By Jason Foster
FORT MILL What's being touted as the largest, most exciting and most expensive ride in the 37-year history of Carowinds was unveiled Wednesday to give adrenaline junkies a new high and pay tribute to the life and legacy of one of the all-time thrill-seekers, the late NASCAR legend Dale Earnhardt.
The Intimidator, a $23 million, 10-acre attraction said to be the highest, fastest and longest roller coaster in the Southeast, will open next spring. It is named for Earnhardt, who died in a 2001 crash at the Daytona 500 and whose nickname was “The Intimidator” because of his aggressive driving style.
At 23 stories at its peak, the roller coaster will be Carowinds' tallest ride and will boast seven steep drops and a top speed of more than 75 mph. In other words, family members said, Earnhardt would have loved it.
“Dad would've been excited,” said Kerry Earnhardt, the eldest Earnhardt son, who was on hand for the announcement. “Dad was all about the excitement and thrill of everything he was involved in.”
With a duration of three minutes and 33 seconds, the ride promises to replicate “the speed and intensity of a fast-paced NASCAR race,” according to Carowinds.
This summer has been a tough one for theme park operators. With the recession and cooler-than-usual weather in most of the country in the last few months, attendance and revenue are down at major amusement park companies.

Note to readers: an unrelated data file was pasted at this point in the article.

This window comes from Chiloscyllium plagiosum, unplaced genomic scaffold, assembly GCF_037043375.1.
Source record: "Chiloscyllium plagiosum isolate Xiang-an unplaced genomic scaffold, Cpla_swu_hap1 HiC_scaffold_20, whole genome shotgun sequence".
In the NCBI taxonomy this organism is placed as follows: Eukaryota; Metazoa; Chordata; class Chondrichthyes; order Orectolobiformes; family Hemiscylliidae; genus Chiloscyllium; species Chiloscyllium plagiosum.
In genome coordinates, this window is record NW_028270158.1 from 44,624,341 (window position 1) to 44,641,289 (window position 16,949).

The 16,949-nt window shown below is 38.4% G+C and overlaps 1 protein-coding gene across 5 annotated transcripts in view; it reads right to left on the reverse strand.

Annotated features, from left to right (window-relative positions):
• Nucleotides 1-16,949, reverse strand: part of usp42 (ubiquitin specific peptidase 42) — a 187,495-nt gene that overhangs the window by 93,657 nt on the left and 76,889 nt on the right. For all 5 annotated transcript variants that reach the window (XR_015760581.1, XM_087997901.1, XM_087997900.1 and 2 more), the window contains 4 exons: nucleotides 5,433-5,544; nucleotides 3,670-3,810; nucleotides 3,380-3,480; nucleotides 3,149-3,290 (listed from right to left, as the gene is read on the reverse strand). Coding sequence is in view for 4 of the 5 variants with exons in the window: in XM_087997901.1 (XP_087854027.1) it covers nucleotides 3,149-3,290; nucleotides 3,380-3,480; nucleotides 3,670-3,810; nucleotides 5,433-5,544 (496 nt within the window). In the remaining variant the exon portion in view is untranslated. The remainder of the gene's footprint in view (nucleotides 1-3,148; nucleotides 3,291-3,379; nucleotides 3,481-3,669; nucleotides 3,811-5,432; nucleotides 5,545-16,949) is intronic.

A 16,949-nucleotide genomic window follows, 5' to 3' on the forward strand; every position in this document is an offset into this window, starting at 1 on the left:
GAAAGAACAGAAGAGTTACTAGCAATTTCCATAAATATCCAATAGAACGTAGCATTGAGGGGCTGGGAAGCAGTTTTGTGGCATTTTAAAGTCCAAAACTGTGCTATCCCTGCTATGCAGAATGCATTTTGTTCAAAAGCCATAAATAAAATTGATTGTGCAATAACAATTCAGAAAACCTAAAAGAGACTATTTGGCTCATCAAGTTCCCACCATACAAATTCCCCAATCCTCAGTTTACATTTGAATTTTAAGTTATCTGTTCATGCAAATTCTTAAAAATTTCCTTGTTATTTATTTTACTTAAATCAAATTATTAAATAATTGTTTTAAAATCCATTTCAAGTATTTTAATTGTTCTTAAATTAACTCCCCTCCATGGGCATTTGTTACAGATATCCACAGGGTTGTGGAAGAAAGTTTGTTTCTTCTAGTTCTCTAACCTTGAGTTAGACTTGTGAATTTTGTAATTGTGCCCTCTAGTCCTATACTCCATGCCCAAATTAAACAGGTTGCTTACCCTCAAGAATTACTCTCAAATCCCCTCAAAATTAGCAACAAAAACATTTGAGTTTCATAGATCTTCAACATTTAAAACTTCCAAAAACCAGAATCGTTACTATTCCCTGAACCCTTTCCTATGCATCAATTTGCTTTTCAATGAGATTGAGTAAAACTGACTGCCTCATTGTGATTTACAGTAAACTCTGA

Carowinds' parent, Ohio-based Cedar Fair, said in July that attendance at its 11 parks this summer was down 11 percent and revenues off 12 percent compared with a year earlier. Rival Six Flags filed for bankruptcy protection in June.
Plans for the Intimidator were aided by York County, which offered Carowinds a 43 percent reduction in property taxes for 20 years on the new investment. Mark Farris, York County's economic development director, told the Observer it's unclear how much that reduction will cost the county, but that it's likely to be in the tens of thousands of dollars. The county has struck similar deals on two other roller coasters in recent years, including Nighthawk (formerly the Borg Assimilator), he said.
He said the property tax discount was needed to keep Carowinds from building the coaster on the N.C. side of the park and not receiving any property taxes for it. The park straddles the state line. Carowinds paid more than $490,000 in property taxes to York County last year.
“We do this more routinely for the traditional kinds of projects,” he said, such as manufacturing and office developments. “But Carowinds, obviously having the ability to locate the facility on either side of the line – it's a truly competitive project in that sense.”
The Toledo (Ohio) Blade contributed.
Here's a breakdown of what to expect from the park's 13th coaster:
Opening date: Spring 2010.
Length of the track: 5,316 feet.
The ride's peak: 232 feet.
Maximum speed: 75 to 80mph.
Ride duration: 3 minutes, 33 seconds.
Minimum height to ride: 54inches.
Location: The new ride will be in Carolina Plaza.
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